United States of America, Plaintiff-appellee, v. Willie Ray Evans, Defendant-appellant, 112 F.3d 517 (9th Cir. 1997)Annotate this Case
Before: BROWNING, THOMPSON, and HAWKINS, Circuit Judges.
Willie Ray Evans appeals pro se his conviction by a jury of possession of piperinocydohexanecarbonitrate (PCC) with intent to manufacture phencyclidine (PCP), in violation of 18 U.S.C. § 2 and 21 U.S.C. § 841(a) (1). We affirm.
We decline to address Evans' claim that juror misconduct fatally tainted his trial, because that contention depends upon evidence that is not in the appellate record. See United States v. Sitton, 968 F.2d 947, 960 (9th Cir. 1992). If Evans wants to pursue his claim, he must do so via a 28 U.S.C. § 2255 petition for habeas corpus, not on direct appeal.
We also decline to address on direct appeal Evans' claim that his trial counsel was ineffective. Although we will review such a claim where the appellate record is sufficient to allow us to do so, see United States v. Quintero-Barraza, 78 F.3d 1344, 1347 (9th Cir. 1995), here there is no evidence in the record indicating why Evans' trial counsel took the actions Evans alleges were ineffective. As a result, Evans' ineffective-assistance claim, like his juror-misconduct claim, must be raised via 28 U.S.C. § 2255.
Evans' claim that the evidence presented at trial was insufficient to support his conviction is without merit. First, Suiters testified at trial that he procured the component chemicals to allow Evans to manufacture PCP, and that Evans planned to cook the chemicals on the day of their arrest. Second, DEA agents witnessed Evans loading paraphrenalia related to the manufacture of PCP into the Dodge van, which Evans admitted that he owned. Third, a large amount of PCC crystals, a necessary component of PCP, was found in the automobile in which Evans was riding. Fourth, and finally, Evans himself testified at trial that he knew his van contained ether and other chemicals, that he had been convicted on several prior occasions of possessing PCP, that he was with Suiters when Suiters purchased the six cans of lye that were seized from the van, and that he knew his colleagues were en route to manufacture PCP when he and they were arrested. In light of that evidence, it is clear that a "rational trier of fact could have found the essentials elements of the crime beyond a reasonable doubt." United States v. Shortt Accountancy Corp., 785 F.2d 1448, 1453 (9th Cir. 1986).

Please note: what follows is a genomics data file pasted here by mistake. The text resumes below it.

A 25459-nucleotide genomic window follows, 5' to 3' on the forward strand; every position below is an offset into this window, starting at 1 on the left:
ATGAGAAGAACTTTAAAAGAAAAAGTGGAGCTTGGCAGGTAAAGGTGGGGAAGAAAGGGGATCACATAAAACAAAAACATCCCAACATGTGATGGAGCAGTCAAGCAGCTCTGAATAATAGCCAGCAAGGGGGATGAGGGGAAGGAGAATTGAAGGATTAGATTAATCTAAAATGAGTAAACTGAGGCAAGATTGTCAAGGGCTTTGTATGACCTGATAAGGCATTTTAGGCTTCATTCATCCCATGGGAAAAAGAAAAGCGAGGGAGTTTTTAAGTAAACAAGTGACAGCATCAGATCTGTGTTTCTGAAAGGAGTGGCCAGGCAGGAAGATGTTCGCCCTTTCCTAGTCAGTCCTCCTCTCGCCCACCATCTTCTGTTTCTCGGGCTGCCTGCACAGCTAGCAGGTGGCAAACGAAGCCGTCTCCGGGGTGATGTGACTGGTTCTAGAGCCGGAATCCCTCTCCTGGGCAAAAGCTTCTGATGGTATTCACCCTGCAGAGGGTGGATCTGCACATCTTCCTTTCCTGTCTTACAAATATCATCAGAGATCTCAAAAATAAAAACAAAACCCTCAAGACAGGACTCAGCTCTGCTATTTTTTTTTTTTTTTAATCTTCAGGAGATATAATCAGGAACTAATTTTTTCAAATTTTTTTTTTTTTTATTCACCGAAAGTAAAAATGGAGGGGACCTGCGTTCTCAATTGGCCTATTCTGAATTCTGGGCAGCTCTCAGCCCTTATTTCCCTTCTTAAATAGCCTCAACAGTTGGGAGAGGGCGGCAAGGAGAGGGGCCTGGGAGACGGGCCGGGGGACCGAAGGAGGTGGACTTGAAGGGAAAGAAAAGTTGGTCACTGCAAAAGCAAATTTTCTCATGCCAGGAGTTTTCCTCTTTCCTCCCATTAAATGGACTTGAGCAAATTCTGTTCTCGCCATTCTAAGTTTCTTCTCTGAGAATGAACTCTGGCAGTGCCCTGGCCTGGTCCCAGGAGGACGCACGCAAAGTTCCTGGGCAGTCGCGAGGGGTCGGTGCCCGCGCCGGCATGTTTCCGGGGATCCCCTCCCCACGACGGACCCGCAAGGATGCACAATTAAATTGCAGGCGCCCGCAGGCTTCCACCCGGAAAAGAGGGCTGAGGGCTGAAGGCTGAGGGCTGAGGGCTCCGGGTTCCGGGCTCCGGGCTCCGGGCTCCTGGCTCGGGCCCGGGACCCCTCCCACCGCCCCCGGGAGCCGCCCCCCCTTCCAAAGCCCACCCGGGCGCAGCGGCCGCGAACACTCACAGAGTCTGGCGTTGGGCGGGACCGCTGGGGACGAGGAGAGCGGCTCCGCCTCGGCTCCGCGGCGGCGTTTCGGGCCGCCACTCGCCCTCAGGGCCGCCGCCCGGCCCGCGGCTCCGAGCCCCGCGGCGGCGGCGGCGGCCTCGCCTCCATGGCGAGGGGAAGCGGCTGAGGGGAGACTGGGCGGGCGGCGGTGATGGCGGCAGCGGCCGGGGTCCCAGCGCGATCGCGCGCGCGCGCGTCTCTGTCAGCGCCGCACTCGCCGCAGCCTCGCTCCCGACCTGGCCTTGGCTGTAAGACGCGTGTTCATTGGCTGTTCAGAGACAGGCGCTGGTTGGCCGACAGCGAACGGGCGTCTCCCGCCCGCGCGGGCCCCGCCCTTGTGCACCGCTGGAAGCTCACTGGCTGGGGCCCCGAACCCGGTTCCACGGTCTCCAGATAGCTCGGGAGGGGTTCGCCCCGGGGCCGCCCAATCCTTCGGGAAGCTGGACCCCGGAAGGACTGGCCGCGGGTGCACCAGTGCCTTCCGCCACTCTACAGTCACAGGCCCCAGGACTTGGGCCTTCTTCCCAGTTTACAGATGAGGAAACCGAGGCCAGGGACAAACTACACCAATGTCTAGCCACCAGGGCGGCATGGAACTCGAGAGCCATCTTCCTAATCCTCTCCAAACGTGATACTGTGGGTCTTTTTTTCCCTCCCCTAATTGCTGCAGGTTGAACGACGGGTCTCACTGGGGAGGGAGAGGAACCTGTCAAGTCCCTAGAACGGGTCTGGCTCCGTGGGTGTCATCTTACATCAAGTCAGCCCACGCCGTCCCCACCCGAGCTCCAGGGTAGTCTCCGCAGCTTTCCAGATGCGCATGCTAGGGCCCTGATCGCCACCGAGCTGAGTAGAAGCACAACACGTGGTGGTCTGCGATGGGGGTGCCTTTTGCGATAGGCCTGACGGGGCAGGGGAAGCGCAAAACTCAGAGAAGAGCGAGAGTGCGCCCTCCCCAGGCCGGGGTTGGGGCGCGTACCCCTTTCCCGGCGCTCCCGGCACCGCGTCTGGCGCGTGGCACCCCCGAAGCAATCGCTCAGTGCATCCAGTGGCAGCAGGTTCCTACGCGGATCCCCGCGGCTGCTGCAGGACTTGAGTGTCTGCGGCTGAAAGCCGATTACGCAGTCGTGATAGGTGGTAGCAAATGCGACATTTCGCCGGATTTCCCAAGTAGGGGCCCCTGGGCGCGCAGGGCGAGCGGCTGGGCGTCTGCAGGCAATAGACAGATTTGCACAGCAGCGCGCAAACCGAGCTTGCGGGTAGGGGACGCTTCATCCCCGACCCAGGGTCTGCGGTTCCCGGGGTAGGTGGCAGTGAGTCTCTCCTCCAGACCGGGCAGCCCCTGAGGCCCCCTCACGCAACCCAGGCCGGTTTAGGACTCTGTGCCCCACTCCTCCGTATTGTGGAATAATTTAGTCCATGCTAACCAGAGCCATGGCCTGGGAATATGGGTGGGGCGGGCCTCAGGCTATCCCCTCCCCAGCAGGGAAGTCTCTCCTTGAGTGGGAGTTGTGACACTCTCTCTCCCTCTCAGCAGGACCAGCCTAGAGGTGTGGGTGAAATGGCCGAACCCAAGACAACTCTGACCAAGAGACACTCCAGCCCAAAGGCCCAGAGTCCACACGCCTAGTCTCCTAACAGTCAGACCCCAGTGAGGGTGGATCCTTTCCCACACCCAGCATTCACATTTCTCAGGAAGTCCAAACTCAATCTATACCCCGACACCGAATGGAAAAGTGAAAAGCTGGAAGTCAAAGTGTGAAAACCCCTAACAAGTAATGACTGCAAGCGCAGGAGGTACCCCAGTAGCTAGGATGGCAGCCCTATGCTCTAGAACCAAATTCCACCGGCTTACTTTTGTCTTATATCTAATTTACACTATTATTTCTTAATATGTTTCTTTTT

Evans' claim that the government's plea agreement with Suiters violated due process is also without merit. We have previously held that delaying sentence until after the cooperating witness has testified does not amount to coerced testimony. See Darden v. United States, 405 F.2d 1054, 1056 (9th Cir. 1969).
Finally, the district court did not err in giving a supplemental jury instruction explaining the difference between aiding-and-abetting liability and principal liability. The jury was instructed that it could convict Evans either as a principal or as an aider and abettor. It was thus entirely appropriate for the district court to explain the difference between the two when the jury indicated that it was confused on that point.
Evans' conviction is AFFIRMED.